From 1971 to 2006, this cycle resulted in postage adjustments equal to inflation over that period but the Direct Mail industry and cooperating unions were unhappy with the large increasers associated with the three year cycle. They testified in Congressional hearings that smaller and more predictable increases were more compatible with their business plan and succeeded in including in the 2006 legislation the annual rate adjustments. In addition to the suffocating restriction limiting rate increases to the CPI, the coalition of large mailers and postal unions succeeded in applying the restriction to individual classes of mail. This application of the CPI restriction to each class of mail limits the authority of the Postal Service to adjust specific rates based on costs and expenses. A specific class that is set improperly cannot be increased beyond the annual CPI adjustment.

This distortion of the rate schedule is magnified by the logic that exists with postal decision makers who believe that “rates drive volume.” Despite clear evidence to the contrary, they cling to the belief that the next discount will lead to additional volume. The record is clear that the decision to mail or not to mail is not directly associated with postage costs. For the single piece mailer, costs that are less than one half the price of a pack of chewing gum or a bottle of water do not influence the decision to mail and bulk mailers have costs that exceed postage to consider including: paper; ink; envelopes; computer programs, and other associated costs. A connection between rates and volume is non-existent in those circumstances that rate adjustments do not exceed CPI. But despite the clear evidence, postal decision makers cling to the belief that volume can be influenced through rate manipulation. Rate discounts, NSAs and special seasonal mailing programs have not resulted in volume increases equal to revenue losses, nevertheless they keep trying.

Current mail volume is Exhibit 1 in debunking the theory that rates dictate volume. At a time that US postal rates are the lowest in the world and after factoring in rate discounts that are the highest in the history of the United States Postal Service, volume has declined by 30%. One would think that the Postal Service would abandon this mistaken connection but the relationship between large mailers and postal officials is unhealthy and contributes to the continuation of this nonsequitur. The large mailers receive special privileges of access, private briefings and the opportunity to influence decisions.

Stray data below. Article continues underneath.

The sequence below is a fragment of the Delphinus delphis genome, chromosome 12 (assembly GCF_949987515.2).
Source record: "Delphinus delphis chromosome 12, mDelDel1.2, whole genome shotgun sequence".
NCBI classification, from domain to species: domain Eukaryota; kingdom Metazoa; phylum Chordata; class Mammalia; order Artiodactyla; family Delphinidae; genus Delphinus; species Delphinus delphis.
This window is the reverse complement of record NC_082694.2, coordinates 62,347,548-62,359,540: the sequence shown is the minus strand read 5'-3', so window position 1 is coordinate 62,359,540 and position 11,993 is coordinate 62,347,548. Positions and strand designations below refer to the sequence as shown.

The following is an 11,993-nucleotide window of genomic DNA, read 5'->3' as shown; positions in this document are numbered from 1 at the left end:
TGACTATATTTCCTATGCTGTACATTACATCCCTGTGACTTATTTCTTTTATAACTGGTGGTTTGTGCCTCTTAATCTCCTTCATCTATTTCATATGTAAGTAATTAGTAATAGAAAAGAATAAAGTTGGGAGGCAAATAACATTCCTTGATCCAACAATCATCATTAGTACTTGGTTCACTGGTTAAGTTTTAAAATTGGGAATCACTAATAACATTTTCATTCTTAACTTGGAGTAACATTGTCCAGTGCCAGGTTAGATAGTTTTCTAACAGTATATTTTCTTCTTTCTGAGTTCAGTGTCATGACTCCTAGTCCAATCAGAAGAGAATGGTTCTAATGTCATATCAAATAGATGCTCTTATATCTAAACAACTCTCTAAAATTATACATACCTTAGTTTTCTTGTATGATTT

When discussions of future mail services ensue, these very mailers whose rates are subsidized threaten privatization as the cure for the USPS’ precarious financial position, despite the fact that the US postal rates are the lowest in the world including those countries that have privatized postal services, debunking the theory that lasse fair economic principles will generate increased efficiencies and lower costs The United States postal system delivers 40% of all mail deliveries in the world with efficiencies and dedicated employees not equaled among civilized societies, and the costs of service has not been a factor in the recent decline of volume. But this restriction on rate adjustments and the efforts to influence volume through rate adjustments serves to handicap an essential service for our society.

APWU was successful in achieving an amendment to the PAEA that was submitted by Senator Lieberman to restrict discounts to the postal cost avoided but despite this legal restriction, the Postal Rate Commission has ruled that a minimum of seven discounts presently exceed postal costs, but correction is curtailed by the restrictions limiting adjustments to the CPI. If the examined discount exceeds the postal avoided cost in the amount of 10% and the CPI increase is in the amount of 4%, the immediate adjustment is limited to 4% and even that adjustment may be challenged on the basis that it will present a hardship on the beneficiary of the inflated discount.